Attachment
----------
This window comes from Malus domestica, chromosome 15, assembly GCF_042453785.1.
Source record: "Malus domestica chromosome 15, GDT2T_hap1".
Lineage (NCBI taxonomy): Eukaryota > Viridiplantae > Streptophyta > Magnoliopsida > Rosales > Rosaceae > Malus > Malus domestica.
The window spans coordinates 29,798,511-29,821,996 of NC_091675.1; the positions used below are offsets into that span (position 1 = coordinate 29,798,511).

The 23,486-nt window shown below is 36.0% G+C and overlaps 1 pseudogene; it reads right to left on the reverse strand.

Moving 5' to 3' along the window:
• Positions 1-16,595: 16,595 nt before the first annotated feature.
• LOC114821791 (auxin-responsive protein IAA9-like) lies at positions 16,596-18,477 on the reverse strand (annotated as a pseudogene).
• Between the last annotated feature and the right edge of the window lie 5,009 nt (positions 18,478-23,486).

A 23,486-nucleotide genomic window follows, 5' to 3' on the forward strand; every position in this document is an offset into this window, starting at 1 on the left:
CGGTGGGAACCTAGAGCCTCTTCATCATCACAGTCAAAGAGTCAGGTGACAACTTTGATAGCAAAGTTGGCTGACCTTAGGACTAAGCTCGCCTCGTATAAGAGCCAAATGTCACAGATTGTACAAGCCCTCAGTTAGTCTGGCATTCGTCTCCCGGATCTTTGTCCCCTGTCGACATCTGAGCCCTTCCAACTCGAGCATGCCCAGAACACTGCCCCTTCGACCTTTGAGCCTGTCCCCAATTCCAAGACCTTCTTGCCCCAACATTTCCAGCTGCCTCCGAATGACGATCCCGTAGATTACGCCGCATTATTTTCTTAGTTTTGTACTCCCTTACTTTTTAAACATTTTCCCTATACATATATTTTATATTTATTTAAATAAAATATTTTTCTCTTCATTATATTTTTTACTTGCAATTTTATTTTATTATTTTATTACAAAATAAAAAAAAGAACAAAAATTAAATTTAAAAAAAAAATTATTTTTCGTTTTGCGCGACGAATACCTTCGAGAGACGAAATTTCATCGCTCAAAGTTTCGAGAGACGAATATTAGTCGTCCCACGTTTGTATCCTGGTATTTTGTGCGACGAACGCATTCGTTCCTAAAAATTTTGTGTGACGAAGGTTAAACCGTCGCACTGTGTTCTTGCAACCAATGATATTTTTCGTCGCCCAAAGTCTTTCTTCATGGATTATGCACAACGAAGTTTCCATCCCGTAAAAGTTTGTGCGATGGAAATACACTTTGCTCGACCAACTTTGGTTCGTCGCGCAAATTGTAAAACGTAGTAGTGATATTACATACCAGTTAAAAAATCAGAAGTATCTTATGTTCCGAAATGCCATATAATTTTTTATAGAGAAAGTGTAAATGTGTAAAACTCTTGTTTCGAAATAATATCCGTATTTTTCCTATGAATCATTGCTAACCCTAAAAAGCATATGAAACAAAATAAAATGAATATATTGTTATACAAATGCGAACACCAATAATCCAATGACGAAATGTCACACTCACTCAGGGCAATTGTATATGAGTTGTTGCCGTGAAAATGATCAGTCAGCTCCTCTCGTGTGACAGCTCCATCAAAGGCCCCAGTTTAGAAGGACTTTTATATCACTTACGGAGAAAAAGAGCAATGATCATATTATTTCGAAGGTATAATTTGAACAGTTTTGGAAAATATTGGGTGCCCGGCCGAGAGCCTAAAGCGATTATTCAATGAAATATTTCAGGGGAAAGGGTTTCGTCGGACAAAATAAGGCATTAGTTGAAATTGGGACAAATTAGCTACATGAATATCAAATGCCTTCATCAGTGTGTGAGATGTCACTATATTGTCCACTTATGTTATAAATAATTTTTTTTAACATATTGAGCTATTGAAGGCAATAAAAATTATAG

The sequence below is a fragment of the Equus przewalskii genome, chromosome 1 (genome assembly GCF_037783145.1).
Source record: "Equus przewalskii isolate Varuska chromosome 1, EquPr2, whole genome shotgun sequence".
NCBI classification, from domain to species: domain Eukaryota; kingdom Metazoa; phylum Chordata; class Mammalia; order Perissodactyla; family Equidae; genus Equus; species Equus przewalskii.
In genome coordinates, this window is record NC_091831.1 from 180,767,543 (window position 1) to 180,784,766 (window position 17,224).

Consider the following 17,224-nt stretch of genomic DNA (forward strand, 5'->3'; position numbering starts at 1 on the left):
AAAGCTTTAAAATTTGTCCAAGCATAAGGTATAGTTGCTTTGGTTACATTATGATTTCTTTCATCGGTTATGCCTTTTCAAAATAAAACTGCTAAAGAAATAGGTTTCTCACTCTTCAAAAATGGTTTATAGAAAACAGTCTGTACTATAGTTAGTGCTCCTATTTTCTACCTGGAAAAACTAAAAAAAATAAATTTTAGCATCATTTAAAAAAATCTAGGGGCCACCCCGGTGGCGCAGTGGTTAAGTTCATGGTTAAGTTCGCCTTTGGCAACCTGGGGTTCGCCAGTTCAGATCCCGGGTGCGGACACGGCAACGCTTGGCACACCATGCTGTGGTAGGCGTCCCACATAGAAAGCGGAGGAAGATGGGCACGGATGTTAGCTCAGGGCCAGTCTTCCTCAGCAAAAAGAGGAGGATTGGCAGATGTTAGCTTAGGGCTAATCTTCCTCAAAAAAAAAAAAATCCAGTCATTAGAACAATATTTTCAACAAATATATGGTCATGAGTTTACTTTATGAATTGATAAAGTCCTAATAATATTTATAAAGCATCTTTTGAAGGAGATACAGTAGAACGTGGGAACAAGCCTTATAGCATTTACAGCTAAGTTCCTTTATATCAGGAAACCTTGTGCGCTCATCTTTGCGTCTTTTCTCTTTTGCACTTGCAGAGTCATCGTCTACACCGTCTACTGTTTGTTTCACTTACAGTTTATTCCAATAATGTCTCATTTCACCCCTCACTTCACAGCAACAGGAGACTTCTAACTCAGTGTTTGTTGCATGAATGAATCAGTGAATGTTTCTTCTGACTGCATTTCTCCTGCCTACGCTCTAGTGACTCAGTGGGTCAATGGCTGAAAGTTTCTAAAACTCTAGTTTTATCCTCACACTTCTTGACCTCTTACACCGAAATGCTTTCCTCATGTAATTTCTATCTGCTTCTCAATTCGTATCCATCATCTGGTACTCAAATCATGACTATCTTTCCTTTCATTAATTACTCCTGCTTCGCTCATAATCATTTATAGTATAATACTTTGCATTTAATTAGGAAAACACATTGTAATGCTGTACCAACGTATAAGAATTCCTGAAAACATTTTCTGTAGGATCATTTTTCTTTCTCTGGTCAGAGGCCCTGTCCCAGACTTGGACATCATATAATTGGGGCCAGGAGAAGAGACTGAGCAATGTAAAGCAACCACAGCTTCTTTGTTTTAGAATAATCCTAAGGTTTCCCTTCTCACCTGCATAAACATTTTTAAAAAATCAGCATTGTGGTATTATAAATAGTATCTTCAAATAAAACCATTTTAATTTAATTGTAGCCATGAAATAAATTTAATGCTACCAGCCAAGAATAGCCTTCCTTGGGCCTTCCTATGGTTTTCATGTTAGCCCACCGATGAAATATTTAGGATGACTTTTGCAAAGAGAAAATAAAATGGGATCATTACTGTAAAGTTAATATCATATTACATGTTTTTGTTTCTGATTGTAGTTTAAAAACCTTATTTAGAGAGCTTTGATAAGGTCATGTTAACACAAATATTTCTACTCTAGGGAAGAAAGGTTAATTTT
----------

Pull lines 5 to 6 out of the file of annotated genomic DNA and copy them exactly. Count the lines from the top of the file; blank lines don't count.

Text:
The 23,486-nt window shown below is 36.0% G+C and overlaps 1 pseudogene; it reads right to left on the reverse strand.

Moving 5' to 3' along the window: